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Health Apps Are 'Untested And Unscientific' Says GP

15/04/2015 10:15 BST | Updated 15/04/2015 10:59 BST

A GP has suggested that the new wave of health apps are "untested and unscientific" and will serve only to fuel anger and resentment when people become ill.

Writing in the BMJ, Dr Des Spence said apps and other devices "open the door of uncertainty" and could provoke "extreme anxiety" in people.

He said technology is "already abused and overused by doctors for profit".

health apps

"The result is medical harm and overdiagnosis. We should be sceptical of embracing more medical technology."

Dr Spence said using such apps could lead people to subscribe to the "unspoken yet widely held view of illness - that there are the deserving sick (with diabetes, lung cancer, heart disease, or chronic obstructive pulmonary disease, for example) and the undeserving sick (with breast cancer, leukaemia, and so on)."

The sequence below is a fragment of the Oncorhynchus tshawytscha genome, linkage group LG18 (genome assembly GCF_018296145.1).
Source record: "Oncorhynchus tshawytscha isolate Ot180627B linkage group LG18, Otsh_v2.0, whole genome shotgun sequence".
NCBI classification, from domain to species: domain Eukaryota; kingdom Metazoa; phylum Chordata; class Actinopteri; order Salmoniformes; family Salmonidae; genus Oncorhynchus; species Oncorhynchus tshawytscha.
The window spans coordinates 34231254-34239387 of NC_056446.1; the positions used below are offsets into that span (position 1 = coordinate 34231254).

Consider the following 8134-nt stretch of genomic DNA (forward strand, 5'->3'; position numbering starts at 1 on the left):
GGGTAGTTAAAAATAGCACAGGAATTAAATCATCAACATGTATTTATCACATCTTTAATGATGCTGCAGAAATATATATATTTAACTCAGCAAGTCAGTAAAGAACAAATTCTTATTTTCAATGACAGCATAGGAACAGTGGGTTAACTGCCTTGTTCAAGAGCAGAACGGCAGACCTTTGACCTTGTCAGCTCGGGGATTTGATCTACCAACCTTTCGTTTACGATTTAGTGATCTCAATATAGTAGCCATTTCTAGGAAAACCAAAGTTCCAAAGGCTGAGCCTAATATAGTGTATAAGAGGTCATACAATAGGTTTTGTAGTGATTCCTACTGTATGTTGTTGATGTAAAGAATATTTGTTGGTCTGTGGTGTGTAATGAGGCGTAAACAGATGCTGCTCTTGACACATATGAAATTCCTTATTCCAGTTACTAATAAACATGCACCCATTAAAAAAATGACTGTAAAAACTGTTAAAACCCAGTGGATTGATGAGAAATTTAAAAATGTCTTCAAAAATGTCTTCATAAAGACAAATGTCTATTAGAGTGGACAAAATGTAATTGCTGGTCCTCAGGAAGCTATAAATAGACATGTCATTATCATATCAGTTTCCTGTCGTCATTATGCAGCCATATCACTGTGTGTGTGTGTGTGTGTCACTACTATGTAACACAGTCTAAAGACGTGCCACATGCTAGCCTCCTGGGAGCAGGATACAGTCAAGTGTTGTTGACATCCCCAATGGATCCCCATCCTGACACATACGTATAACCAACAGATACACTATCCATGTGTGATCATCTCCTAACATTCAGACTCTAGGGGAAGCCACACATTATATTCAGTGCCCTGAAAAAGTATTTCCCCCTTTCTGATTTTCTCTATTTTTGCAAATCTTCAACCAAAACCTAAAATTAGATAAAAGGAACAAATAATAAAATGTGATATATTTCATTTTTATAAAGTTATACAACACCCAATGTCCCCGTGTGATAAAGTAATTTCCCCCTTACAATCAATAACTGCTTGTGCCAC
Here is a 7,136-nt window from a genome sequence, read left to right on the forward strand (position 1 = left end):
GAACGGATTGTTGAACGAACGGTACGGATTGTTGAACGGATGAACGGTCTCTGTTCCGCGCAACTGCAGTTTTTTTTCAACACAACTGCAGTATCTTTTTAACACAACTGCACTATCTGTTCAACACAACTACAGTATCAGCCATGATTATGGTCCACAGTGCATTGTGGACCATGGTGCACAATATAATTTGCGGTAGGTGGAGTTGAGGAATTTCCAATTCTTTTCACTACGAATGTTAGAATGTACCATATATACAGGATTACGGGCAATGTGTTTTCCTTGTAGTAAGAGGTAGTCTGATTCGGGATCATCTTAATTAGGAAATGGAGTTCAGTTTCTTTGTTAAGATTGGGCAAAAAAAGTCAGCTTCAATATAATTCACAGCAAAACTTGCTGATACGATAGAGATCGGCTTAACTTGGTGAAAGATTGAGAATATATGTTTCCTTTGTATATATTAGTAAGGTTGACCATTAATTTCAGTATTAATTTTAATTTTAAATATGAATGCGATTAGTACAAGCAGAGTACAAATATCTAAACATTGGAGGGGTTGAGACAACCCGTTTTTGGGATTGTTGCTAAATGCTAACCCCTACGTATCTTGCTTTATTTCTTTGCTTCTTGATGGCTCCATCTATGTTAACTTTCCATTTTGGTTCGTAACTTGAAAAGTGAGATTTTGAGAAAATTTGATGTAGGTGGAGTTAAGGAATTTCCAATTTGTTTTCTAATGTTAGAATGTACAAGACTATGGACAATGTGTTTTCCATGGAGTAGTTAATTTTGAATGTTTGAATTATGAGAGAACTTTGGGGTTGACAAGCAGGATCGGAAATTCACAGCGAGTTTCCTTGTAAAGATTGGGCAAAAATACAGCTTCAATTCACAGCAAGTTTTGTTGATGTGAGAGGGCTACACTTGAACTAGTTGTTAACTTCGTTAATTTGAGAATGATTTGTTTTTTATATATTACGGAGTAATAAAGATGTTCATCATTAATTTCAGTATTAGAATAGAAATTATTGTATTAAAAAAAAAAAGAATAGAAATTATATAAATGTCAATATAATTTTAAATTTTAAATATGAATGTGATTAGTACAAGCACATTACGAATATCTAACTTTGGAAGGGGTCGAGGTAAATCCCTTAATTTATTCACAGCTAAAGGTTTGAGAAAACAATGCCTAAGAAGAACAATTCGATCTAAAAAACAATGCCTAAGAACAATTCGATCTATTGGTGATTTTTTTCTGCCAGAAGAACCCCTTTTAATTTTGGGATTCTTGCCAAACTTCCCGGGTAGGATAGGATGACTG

"Death and disease is a lottery outside our control. So when the 'undeserving' sick get sick, they feel cheated,"

Offering a different point of view, Dr Iltifat Husain, editor of iMedicalApps.com and assistant professor of emergency medicine at Wake Forest School of Medicine in North Carolina, United States, argued that there was no evidence of anyone coming to harm from using health apps.

He pointed out that research has shown that patients retain little information after discussing weight loss and fitness with their GP, but instead doctors could be pro-active in recommending the best health apps.

He cited weight loss app Lose It! as an effective tool which works as well as or even better than conventional plans.

"This makes intuitive sense because people tend to carry their smartphones with them everywhere they go, and it's much easier to track weight loss and calories in one place on your phone than on pieces of paper," he added.

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Dr Husain said that while in the past healthcare technology was the preserve of the wealthy, "smartphones and apps are now within most people's reach, with the potential to make a broad impact on health".

"Health apps on smartphones are here to stay, and some at least have great potential to reduce morbidity and mortality by encouraging healthy behaviour," he continued.

"If we wait for scientific studies to prove the benefit of apps, we're going to get left behind - not only by our patients who are already using them but also by the industry dictating which tools people should use."